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‘I feel like I’ve made an actual impact on the world’

Photo of Christie Civetta

CSSH student Christie Civetta, a fifth-year human services major, will address some 20,000 people at TD Garden when she delivers the under­grad­uate stu­dent speaker address at North­eastern University’s 113th Com­mence­ment on May 8.

 

Christie Civetta, SSH’15, lost her voice over the weekend, a result of cheering bois­ter­ously for her North­eastern Pow­er­lifting team­mates as they com­peted at the national cham­pi­onships in Atlanta.

Luckily Civetta has a few weeks to get it back before she addresses some 20,000 people at TD Garden. Civetta, a fifth-​​year human ser­vices major, will deliver the under­grad­uate stu­dent speaker address at North­eastern University’s 113th Com­mence­ment on May 8.

It was an incred­ible feeling to know that other people thought I would be great at this,” Civetta said of being selected for this honor. “I’m pretty excited.”

Civetta has known she wanted to work in human ser­vices to help those in need ever since she was 15 years old. It was then when her step­fa­ther took his own life, an expe­ri­ence that Civetta said has inspired her to help pre­vent other fam­i­lies from going through sim­ilar tragedies.

The thing that stops people from get­ting help for sui­cidal thoughts is the stigma around sui­cide,” Civetta explained. “At the end of the day, the last thing you have against sui­cide is hope. And you can’t give them hope unless they come for­ward and ask for it.”

While studying at North­eastern, Civetta has worked all around the world helping others through a range of expe­ri­en­tial learning oppor­tu­ni­ties. She worked on co-​​op in Cape Town, South Africa, con­necting with a family preser­va­tion orga­ni­za­tion to help with coun­seling and drug abuse prevention.

While par­tic­i­pating in an inten­sive lan­guage pro­gram at Bei­jing Uni­ver­sity during a semester-​​long intern­ship in 2013, she iden­ti­fied a research oppor­tu­nity focusing on the sui­cidal ten­den­cies among female stu­dents there. That work, she said, has served as the basis for her senior cap­stone project.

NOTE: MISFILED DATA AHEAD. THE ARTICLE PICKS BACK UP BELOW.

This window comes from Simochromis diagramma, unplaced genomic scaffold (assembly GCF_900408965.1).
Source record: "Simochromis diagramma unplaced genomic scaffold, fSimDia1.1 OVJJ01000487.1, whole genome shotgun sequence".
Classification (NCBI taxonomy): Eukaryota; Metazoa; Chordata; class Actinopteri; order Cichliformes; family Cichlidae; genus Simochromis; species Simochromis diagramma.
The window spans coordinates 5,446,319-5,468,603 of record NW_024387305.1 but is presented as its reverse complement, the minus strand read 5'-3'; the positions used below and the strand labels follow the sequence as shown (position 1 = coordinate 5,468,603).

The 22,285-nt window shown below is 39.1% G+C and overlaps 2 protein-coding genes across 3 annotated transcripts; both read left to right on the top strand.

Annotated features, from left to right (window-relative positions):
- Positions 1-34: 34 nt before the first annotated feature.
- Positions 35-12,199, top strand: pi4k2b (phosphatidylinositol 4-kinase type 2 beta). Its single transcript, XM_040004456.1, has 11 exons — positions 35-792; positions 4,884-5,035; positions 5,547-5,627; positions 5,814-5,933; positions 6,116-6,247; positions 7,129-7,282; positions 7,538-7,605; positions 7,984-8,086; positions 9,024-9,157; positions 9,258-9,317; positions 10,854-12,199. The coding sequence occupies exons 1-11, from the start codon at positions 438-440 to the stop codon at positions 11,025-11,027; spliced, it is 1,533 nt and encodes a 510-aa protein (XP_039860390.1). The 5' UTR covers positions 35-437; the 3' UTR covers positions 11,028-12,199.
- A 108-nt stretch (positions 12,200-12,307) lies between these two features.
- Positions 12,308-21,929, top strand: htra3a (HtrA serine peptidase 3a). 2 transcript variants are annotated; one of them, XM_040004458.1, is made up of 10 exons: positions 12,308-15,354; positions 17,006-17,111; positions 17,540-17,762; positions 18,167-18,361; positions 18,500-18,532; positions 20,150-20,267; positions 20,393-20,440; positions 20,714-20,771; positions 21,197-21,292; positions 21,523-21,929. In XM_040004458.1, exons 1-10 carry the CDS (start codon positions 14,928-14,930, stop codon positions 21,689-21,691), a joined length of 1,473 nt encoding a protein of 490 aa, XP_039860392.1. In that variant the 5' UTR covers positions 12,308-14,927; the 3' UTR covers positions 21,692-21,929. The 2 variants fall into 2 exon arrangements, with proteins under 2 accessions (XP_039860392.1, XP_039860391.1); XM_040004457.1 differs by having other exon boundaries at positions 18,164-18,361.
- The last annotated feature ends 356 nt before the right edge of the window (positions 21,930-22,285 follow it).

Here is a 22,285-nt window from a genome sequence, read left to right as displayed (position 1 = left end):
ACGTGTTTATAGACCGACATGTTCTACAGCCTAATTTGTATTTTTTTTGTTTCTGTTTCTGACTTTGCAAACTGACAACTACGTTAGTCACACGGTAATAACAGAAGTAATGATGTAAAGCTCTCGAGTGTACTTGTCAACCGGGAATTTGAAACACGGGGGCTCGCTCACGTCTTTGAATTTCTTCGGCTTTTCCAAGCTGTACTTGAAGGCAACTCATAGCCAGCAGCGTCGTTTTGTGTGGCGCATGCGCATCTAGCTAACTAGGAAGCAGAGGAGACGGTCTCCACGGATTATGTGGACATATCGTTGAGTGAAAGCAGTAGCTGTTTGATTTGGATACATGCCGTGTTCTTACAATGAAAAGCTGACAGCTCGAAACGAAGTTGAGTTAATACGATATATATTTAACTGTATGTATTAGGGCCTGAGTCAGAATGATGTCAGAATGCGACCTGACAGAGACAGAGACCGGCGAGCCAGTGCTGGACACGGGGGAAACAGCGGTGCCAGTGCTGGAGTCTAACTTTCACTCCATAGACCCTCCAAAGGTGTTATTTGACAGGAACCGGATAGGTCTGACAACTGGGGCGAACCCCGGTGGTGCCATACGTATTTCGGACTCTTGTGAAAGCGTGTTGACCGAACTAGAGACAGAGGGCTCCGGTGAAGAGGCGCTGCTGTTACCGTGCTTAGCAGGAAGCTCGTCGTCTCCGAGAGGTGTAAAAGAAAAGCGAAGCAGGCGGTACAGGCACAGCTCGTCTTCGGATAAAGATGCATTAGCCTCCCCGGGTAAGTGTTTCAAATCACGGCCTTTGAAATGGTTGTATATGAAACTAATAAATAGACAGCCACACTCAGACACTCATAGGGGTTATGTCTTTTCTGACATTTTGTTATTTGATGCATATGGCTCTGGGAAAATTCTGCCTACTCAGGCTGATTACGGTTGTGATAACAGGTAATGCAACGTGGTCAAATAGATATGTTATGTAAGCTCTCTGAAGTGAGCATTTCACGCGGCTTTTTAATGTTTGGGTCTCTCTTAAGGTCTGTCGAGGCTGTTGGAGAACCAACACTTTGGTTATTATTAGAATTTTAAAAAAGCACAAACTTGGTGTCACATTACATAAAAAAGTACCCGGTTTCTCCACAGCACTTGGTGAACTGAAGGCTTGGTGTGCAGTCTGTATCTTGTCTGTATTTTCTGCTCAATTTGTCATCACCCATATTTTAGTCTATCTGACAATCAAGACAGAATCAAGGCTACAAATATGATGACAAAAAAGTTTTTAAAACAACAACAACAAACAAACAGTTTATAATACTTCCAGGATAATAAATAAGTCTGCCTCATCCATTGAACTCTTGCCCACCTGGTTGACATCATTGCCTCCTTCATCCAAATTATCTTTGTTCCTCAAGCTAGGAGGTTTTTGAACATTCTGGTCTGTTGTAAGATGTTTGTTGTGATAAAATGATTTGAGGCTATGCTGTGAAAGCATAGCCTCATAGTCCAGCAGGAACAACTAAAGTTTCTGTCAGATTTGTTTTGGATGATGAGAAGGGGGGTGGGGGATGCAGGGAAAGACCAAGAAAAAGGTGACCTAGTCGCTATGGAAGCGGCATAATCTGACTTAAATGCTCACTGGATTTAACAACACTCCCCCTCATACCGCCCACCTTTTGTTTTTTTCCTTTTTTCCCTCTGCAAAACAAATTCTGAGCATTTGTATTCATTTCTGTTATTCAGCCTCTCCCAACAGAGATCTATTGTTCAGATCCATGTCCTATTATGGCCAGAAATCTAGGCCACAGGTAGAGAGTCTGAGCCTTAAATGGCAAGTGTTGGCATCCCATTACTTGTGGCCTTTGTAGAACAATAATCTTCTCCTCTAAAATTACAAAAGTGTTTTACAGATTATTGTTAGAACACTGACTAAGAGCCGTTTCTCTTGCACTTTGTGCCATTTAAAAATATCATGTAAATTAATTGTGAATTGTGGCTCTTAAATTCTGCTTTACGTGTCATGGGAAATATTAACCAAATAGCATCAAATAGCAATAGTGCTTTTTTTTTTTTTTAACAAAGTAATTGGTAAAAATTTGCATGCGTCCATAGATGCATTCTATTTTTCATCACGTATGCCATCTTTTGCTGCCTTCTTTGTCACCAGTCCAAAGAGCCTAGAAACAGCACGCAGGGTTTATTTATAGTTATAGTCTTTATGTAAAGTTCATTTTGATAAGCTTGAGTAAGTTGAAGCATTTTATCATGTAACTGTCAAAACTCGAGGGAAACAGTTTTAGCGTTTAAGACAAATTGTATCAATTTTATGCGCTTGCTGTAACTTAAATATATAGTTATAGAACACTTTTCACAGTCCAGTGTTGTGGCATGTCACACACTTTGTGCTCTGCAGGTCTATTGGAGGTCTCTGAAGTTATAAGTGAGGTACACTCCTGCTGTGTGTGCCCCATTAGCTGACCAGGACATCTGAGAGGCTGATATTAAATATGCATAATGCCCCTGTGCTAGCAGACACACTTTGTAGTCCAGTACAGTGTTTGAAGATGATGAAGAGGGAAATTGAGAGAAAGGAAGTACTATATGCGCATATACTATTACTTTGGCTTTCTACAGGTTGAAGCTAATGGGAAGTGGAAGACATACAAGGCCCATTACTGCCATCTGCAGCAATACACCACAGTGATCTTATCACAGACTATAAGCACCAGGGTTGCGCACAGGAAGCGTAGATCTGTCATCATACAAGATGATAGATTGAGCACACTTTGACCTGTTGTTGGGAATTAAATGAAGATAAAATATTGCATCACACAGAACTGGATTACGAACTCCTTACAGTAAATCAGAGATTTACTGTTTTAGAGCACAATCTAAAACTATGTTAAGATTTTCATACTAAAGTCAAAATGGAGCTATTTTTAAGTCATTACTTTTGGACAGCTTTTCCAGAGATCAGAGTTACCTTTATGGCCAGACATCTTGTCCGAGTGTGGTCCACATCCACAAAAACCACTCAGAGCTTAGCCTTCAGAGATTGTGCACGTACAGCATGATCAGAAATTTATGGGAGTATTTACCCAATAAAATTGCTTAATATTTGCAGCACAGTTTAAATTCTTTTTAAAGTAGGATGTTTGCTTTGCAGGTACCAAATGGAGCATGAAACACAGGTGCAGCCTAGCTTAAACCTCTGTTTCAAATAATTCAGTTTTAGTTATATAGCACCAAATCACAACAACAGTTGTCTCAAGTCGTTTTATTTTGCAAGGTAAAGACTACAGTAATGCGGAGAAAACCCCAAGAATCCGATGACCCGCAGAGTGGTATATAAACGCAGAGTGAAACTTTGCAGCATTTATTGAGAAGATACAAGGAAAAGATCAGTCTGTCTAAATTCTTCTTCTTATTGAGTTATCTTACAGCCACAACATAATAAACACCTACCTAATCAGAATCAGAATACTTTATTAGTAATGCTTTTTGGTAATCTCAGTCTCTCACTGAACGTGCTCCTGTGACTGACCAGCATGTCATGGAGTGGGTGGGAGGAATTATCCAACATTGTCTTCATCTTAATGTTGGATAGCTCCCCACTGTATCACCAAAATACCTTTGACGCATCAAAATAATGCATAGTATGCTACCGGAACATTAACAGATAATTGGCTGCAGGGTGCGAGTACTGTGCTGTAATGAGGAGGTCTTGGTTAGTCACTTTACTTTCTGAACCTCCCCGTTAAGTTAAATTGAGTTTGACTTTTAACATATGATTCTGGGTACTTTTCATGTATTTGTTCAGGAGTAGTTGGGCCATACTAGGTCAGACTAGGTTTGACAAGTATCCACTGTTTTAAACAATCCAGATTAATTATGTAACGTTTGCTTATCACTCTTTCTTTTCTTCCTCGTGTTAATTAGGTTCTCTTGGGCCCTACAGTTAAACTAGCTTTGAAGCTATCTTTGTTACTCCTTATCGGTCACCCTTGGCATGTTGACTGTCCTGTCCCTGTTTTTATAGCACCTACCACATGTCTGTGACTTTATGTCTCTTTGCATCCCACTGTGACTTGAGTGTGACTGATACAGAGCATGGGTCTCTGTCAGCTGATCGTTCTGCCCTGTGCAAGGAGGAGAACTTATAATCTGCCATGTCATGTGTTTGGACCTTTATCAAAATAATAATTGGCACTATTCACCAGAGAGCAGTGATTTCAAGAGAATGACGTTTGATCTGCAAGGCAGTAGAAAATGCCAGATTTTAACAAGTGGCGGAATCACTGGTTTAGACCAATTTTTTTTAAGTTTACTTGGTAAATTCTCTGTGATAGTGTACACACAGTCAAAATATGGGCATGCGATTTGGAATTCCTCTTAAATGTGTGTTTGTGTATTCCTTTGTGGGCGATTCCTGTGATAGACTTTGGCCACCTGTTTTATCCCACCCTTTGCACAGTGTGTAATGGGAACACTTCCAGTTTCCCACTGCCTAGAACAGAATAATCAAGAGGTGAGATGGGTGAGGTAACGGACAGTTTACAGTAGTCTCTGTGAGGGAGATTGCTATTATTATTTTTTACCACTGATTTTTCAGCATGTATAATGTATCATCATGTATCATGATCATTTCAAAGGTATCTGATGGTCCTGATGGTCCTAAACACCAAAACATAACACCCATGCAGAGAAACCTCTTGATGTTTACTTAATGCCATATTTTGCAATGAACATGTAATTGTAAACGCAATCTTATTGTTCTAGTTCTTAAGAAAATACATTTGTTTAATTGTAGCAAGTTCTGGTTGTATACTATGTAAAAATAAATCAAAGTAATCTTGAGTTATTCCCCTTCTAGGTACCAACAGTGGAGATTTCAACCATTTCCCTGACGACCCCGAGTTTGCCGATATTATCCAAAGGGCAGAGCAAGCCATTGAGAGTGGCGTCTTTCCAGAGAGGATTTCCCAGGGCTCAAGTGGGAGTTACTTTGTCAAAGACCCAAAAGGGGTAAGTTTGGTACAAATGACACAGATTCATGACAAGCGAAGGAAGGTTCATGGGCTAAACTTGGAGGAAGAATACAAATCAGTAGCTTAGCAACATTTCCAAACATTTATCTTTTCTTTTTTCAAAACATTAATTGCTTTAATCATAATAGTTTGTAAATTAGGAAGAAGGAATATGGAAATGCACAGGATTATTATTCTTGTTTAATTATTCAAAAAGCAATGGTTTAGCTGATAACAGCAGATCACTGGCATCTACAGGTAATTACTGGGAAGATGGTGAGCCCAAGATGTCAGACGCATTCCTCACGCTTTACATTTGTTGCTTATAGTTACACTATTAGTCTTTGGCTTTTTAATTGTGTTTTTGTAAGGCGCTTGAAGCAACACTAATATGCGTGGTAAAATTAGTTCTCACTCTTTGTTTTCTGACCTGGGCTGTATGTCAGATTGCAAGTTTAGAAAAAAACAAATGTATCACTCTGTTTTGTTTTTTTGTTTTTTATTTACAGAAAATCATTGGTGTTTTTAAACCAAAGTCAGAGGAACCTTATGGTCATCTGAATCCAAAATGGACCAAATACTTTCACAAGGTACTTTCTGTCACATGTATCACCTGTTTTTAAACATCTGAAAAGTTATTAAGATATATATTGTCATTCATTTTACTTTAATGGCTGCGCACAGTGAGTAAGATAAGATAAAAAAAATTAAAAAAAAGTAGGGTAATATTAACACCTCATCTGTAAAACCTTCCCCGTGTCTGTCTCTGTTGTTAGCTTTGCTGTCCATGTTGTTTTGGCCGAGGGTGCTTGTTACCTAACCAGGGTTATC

On a Dia­logue of Civ­i­liza­tions pro­gram in Zambia, Civetta and two other stu­dents wrote up the cur­riculum for a new peer edu­ca­tion pro­gram for the Serenity Reduc­tion Pro­gramme Zambia, which is now being imple­ment across the entire African nation.

I feel like I’ve made an actual impact on the world, and I didn’t think that was a pos­si­bility for a col­lege stu­dent,” Civetta said. “But North­eastern pro­vided me with oppor­tu­ni­ties to make a tan­gible impact. I always left an expe­ri­en­tial learning expe­ri­ence feeling as if I had done some good.”

Civetta’s cur­rent research focuses on cre­ating a new treat­ment for vet­erans suf­fering from post-​​traumatic stress dis­order using exer­cise therapy. She’ll con­tinue that work later this year when she begins a master’s degree pro­gram at the Uni­ver­sity of Bristol in Eng­land. Her grad­uate studies, she noted, will couple her pas­sions for human ser­vices and exercise.

Civetta noted that she is thankful that her global expe­ri­en­tial learning oppor­tu­ni­ties have forced her to step out of her com­fort zone, a chal­lenge that in her May 8 address she will encourage her fellow grad­u­ates to tackle after graduation.

I find that some­times when you do some­thing with reck­less abandon or when you don’t know what the out­come will be, you have the best expe­ri­ence of your life,” Civetta said. “You’ll really chal­lenge your­self and dis­cover what you are made of.”

-By Joe O’Connell

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